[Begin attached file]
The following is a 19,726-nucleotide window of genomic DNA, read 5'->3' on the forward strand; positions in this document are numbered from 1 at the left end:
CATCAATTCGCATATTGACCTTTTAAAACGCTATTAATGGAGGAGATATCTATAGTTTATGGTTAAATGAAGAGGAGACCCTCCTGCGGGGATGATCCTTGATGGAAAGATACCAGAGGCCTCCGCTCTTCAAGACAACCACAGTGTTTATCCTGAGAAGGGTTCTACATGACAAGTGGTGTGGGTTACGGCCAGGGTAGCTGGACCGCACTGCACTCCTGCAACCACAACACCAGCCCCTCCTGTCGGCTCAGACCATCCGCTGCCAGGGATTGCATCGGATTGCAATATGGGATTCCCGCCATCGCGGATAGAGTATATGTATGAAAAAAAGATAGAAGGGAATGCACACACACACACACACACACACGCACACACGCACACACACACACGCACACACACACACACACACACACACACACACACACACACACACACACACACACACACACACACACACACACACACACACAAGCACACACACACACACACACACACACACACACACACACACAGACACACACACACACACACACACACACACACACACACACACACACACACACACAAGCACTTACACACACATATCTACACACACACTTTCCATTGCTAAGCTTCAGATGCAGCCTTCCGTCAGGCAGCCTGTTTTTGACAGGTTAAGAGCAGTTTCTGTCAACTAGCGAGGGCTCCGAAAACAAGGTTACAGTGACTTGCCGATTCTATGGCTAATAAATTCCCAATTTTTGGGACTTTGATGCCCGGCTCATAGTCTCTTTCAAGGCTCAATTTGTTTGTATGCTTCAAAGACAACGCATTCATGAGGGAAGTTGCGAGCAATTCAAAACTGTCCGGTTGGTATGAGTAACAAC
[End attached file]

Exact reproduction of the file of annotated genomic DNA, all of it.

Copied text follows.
The following is a 19,726-nucleotide window of genomic DNA, read 5'->3' on the forward strand; positions in this document are numbered from 1 at the left end:
CATCAATTCGCATATTGACCTTTTAAAACGCTATTAATGGAGGAGATATCTATAGTTTATGGTTAAATGAAGAGGAGACCCTCCTGCGGGGATGATCCTTGATGGAAAGATACCAGAGGCCTCCGCTCTTCAAGACAACCACAGTGTTTATCCTGAGAAGGGTTCTACATGACAAGTGGTGTGGGTTACGGCCAGGGTAGCTGGACCGCACTGCACTCCTGCAACCACAACACCAGCCCCTCCTGTCGGCTCAGACCATCCGCTGCCAGGGATTGCATCGGATTGCAATATGGGATTCCCGCCATCGCGGATAGAGTATATGTATGAAAAAAAGATAGAAGGGAATGCACACACACACACACACACACACGCACACACGCACACACACACACGCACACACACACACACACACACACACACACACACACACACACACACACACACACACACACACACACACACACACACACACAAGCACACACACACACACACACACACACACACACACACACACAGACACACACACACACACACACACACACACACACACACACACACACACACACACAAGCACTTACACACACATATCTACACACACACTTTCCATTGCTAAGCTTCAGATGCAGCCTTCCGTCAGGCAGCCTGTTTTTGACAGGTTAAGAGCAGTTTCTGTCAACTAGCGAGGGCTCCGAAAACAAGGTTACAGTGACTTGCCGATTCTATGGCTAATAAATTCCCAATTTTTGGGACTTTGATGCCCGGCTCATAGTCTCTTTCAAGGCTCAATTTGTTTGTATGCTTCAAAGACAACGCATTCATGAGGGAAGTTGCGAGCAATTCAAAACTGTCCGGTTGGTATGAGTAACAAC